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After another high school student dies from a fentanyl overdose, education campaign ramps up

A billboard along I-35 between Buda and Kyle shows images of three students who died of fentanyl overdoses.
Courtesy of Janel Rodriguez
A billboard along I-35 between Buda and Kyle shows images of three students who died of fentanyl overdoses.

The death of another student from a fentanyl overdose has prompted Hays County officials to escalate their warnings about the drug.

The county sheriff confirmed the death on Sunday.

Tim Savoy, chief communications officer for the Hays Consolidated Independent School District, said this has been an ongoing crisis. Three Hays CISD students died from fentanyl overdoses last summer and a fourth student died the first week of school.

“We put a lot of money and effort and energy into protecting schools from a lot of different things, from gun violence to a pandemic,” he said. “This is the one thing that has actually affected [student deaths] more than anything else.”

 A poster the district created as part of its campaign to warn students about the dangers of fentanyl.
Hays CISD
A poster the district created as part of its campaign to warn students about the dangers of fentanyl.

Hays CISD invested in a campaign earlier this school year designed to educate students on the risks of fentanyl poisoning.

"We're in the education business, so immediately of course, one of the things we can do is educate people that this isn't something that's happening elsewhere,” Savoy said. “It's not just something that you're reading about. This is actually in our community and it is killing our children."

Hays CISD collaborated with students across campuses to create a series of informational posters and videos and distributed the material to schools of all grade levels in the district.

The posters show kids what a lethal dose of fentanyl looks like and how to spot a counterfeit pill from a real one.

Hays CISD

Savoy says young adults aren't seeking out fentanyl; instead, they think they're taking another drug and accidentally end up overdosing on the synthetic opioid.

"Instead of actual opiates, they're just made unscientifically somewhere and they're not measured out," he said. "They're not dosed properly and they're deadly."

The school district recently posted to its website footage of a fentanyl overdose that took place behind a Hays CISD school. The surveillance video shows a student overdosing in the front seat of his car. His friend drags his unconscious body out of the car and calls for help. The student lived.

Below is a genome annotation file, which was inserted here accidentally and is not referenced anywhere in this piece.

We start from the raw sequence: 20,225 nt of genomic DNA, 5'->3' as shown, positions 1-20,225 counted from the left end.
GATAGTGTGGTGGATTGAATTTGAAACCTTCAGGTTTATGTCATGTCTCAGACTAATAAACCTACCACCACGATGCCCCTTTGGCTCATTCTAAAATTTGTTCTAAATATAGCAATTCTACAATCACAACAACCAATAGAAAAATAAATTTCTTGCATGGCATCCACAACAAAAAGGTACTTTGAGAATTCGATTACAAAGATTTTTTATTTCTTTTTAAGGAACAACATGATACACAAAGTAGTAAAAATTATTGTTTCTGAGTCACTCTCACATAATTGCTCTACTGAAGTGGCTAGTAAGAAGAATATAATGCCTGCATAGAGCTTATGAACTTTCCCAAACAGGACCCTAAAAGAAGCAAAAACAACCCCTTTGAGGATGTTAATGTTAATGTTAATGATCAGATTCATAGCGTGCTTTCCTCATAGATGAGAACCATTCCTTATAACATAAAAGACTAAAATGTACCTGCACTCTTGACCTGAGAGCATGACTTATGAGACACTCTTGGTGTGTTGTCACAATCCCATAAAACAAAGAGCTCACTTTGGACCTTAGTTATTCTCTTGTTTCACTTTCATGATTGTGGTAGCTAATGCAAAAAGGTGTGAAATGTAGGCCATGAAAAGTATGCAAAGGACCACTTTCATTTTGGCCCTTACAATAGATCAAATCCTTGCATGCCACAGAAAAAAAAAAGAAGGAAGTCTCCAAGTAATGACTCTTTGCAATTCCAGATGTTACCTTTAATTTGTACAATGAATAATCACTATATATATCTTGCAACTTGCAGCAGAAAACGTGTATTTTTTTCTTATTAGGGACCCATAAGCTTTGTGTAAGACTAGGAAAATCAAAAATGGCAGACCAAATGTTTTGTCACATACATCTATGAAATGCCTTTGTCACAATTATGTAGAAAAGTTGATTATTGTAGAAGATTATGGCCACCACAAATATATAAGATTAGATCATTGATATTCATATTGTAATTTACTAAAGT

“We made all the high school students watch that,” Savoy said. “It’s kids seeing two of their peers in an emergency situation. It’s real. It’s not reenacted or anything.”

Savoy said he saw a strong response from students.

The district also has been working closely with the Forever15Project, which was founded by Janel Rodriguez, who lost her son this school year to a fentanyl overdose.

Rodriguez said she and her husband had barely heard about fentanyl or known what it was until right before their son, Noah, died. Shortly after, Rodriguez started reaching out to other parents, speaking at events and working with local law enforcement to share the dangers of fake prescription pills.

“Of all the families that I’ve met, we all come from different backgrounds,” she said. “Nobody is safe from this drug.”

Forever15Project put up a billboard along I-35 between Buda and Kyle to highlight the dangers of fentanyl. It features a photo of Noah, as well as two other boys who died. The billboard was funded entirely by donations.

“I wanted to make that bold statement. I wanted these kids to see my son up there and these other boys that passed away to show them that this is real life,” Rodriguez said. “Like your friends are not coming back. They are gone because they made a bad choice.”

MediaChoice recently donated space to the group on seven additional billboards across Texas.

All Hays CISD schools are supplied with naloxone, a medication used to reverse or reduce the effects of opioids. Savoy said it has been life-saving on several occasions, and Hays CISD is looking to increase the number of doses available on campuses.

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Maya Fawaz